by the directors in the conflict of interest register.

In view of the foregoing, shareholders demanded for an extraordinary meeting with the sole aim of dismissing the
directors. It was argued that the directors should be personally held to account for issuing shares at a highly discounted
rate. Shareholders were also of the general view that there was poor leadership, selfishness and poor corporate
governance which had resulted to the deterioration of financial position and performance of the company. There was
consensus that a consultant who had expertise in corporate secretarial practice be hired to undertake a governance and
compliance audit of GSML.

All shareholders were eager to get the audit report within a short time and hoped their assertions would be supported. The
engagement letter was expected to be issued as soon as possible to facilitate commencement of the exercise. The task was
enormous given the operations of the company. However, as a good audit practice; audit sampling was expected to be


1. You have been engaged as the Corporate Secretary to carry out the governance and compliance audit for GSML.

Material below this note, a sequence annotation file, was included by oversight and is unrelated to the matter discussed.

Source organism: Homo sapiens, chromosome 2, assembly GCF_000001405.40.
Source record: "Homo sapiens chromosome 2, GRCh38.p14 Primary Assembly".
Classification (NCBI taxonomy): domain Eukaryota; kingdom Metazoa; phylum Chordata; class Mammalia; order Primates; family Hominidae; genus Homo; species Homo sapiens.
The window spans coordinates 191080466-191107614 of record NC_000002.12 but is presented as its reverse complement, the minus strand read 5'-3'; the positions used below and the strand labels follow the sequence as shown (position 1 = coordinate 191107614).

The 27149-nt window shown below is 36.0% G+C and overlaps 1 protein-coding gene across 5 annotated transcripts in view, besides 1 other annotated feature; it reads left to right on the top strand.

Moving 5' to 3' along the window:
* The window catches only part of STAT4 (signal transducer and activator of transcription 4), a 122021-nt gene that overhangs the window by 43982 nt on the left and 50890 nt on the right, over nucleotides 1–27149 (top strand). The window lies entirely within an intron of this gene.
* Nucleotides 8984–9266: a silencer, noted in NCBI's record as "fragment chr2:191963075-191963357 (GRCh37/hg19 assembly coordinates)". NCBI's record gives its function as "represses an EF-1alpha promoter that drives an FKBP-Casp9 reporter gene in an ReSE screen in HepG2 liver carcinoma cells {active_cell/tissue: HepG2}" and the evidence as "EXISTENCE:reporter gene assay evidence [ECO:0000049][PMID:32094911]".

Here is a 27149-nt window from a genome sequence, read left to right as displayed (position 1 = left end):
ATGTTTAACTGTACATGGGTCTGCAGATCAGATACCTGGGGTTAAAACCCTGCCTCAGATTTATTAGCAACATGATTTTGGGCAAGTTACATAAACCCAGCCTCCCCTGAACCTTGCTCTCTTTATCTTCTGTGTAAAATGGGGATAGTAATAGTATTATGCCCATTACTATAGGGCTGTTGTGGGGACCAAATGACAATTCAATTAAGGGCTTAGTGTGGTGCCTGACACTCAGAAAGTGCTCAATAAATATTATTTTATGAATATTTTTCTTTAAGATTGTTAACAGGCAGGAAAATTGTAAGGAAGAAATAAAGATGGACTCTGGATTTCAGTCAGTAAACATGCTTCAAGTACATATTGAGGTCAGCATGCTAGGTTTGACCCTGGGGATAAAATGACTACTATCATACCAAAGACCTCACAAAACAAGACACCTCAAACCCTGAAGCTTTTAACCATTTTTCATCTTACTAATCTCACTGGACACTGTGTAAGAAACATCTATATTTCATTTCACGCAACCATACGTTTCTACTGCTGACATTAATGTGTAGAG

Describe FIVE provisions you would recommended in the constitutive documents of GSML to ensure that the shareholders are protected from the arbitrary powers of the board of directors. (10 marks)

2. The consultant was expected to undertake governance audit sampling.

Explain FIVE benefits the consultant would gain by performing governance audit sampling. (10 marks)

3. Examine FIVE methods that the consultant might follow to gather governance audit evidence for GSML. (10 marks)

4. Shareholders were eager to get the governance audit report.

Describe FIVE disclosures in the GSML governance audit report that are of interest to shareholders. (10 marks)

(Total: 40 marks)


1. List THREE sources of audit criteria that are used in governance auditing. (3 marks)

2. Highlight FOUR professional responsibilities of a peer reviewer in governance audit process. (4 marks)

3. Discuss FOUR parameters that are evaluated in a governance audit. (8 marks)

(Total: 15 marks)


1. Highlight THREE ways a governance auditor could reduce exposure to liability under an audit. (3 marks)

2. State FOUR roles of a compliance officer in relation to governance and compliance audit. (4 marks)

3. Discuss FOUR issues that should be addressed in the audit engagement letter. (8 marks)

(Total: 15 marks)


1. Identify TWO types of governance and compliance audits. (2 marks)

2.  Summarise FIVE uses of governance audit working papers. (5 marks)

3. Evaluate FOUR techniques a governance auditor might use to ensure the effectiveness of a governance audit. (8 marks)

(Total: 15 marks)


1.  Highlight THREE ways in which governance awards promote good corporate governance. (3 marks)

2. Illustrate FOUR post governance audit review procedures. (4 marks)

3. Describe FOUR roles of Information and Communication Technology (ICT) in the conduct of a governance and compliance audit. (8 marks)

(Total: 15 marks)